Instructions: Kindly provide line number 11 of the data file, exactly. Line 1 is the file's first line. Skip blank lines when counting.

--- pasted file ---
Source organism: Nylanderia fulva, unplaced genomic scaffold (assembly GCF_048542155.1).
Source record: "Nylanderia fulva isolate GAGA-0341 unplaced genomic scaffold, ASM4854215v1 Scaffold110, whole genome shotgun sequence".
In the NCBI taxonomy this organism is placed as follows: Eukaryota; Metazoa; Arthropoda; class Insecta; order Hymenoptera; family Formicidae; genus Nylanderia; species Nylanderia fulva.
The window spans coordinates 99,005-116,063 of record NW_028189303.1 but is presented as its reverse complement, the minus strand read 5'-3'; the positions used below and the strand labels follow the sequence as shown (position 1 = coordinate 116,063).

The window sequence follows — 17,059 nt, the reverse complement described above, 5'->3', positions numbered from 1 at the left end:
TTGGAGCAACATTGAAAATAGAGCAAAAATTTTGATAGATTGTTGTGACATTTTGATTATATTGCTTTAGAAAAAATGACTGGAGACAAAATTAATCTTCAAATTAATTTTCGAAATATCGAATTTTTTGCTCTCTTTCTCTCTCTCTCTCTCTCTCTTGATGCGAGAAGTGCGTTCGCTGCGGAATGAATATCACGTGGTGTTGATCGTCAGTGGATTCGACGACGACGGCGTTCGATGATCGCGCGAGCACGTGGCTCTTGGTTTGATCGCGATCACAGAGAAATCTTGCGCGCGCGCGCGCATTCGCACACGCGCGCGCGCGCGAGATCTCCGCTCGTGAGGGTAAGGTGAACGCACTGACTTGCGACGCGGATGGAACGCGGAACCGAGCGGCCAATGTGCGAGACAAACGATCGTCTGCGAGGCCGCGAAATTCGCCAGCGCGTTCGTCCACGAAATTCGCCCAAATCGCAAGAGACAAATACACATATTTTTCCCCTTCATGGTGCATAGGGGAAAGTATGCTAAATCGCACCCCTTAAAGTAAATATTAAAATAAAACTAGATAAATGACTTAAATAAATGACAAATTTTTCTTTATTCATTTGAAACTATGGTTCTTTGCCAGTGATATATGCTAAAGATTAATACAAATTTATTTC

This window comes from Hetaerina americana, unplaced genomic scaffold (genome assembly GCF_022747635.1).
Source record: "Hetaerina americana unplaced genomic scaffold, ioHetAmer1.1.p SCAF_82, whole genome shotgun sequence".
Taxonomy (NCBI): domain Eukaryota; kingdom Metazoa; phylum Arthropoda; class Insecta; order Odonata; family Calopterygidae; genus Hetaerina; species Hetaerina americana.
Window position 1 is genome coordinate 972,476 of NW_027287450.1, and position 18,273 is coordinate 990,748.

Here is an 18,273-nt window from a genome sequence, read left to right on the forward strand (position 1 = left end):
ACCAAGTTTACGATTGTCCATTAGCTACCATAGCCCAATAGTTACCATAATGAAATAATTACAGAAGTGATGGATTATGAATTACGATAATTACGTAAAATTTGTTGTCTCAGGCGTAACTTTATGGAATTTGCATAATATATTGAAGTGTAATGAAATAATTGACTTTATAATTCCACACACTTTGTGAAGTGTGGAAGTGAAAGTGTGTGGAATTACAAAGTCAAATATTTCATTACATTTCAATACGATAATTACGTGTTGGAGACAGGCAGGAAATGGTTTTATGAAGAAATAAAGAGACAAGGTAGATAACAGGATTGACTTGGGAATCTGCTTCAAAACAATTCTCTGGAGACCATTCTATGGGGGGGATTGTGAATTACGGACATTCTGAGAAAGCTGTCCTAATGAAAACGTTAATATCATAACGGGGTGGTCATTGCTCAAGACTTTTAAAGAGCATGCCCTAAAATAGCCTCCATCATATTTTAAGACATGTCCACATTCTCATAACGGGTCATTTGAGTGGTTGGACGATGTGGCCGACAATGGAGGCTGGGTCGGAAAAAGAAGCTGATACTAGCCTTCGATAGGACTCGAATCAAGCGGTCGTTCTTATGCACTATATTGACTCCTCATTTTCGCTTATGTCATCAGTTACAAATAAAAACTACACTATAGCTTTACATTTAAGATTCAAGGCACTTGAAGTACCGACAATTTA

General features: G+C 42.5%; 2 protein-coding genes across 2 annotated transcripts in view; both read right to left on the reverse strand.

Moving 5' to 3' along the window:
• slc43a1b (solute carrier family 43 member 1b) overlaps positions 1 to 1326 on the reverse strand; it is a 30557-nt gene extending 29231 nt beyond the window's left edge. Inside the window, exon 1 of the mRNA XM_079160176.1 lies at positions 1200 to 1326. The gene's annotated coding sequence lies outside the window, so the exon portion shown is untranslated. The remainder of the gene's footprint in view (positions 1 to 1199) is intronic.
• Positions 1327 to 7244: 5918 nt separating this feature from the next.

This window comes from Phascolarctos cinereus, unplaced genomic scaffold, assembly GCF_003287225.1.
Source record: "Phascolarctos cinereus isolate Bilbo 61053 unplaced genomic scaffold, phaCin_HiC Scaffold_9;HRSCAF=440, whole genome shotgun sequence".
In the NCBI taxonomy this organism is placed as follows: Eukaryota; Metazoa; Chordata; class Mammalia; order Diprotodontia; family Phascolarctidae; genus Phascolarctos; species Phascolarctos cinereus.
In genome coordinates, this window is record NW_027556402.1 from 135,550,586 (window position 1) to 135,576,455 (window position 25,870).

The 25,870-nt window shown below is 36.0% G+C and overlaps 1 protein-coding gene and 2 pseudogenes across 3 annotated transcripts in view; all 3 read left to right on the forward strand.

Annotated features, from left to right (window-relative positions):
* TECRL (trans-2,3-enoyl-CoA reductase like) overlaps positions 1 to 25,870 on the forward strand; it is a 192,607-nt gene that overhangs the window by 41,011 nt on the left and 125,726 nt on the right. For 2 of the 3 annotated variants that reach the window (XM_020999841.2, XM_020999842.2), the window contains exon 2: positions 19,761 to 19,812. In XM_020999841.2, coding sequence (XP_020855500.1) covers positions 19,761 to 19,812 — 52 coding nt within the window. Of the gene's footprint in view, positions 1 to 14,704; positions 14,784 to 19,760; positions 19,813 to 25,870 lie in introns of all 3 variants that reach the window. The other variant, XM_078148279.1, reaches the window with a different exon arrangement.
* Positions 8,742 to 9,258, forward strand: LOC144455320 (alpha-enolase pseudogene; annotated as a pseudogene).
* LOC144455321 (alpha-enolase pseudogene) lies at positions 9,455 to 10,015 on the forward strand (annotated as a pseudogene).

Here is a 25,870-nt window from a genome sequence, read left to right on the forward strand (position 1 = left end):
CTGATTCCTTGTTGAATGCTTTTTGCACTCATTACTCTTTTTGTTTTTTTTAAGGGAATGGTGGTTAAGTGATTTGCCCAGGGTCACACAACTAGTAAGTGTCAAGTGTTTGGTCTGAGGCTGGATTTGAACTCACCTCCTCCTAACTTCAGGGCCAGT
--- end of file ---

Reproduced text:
Here is an 18,273-nt window from a genome sequence, read left to right on the forward strand (position 1 = left end):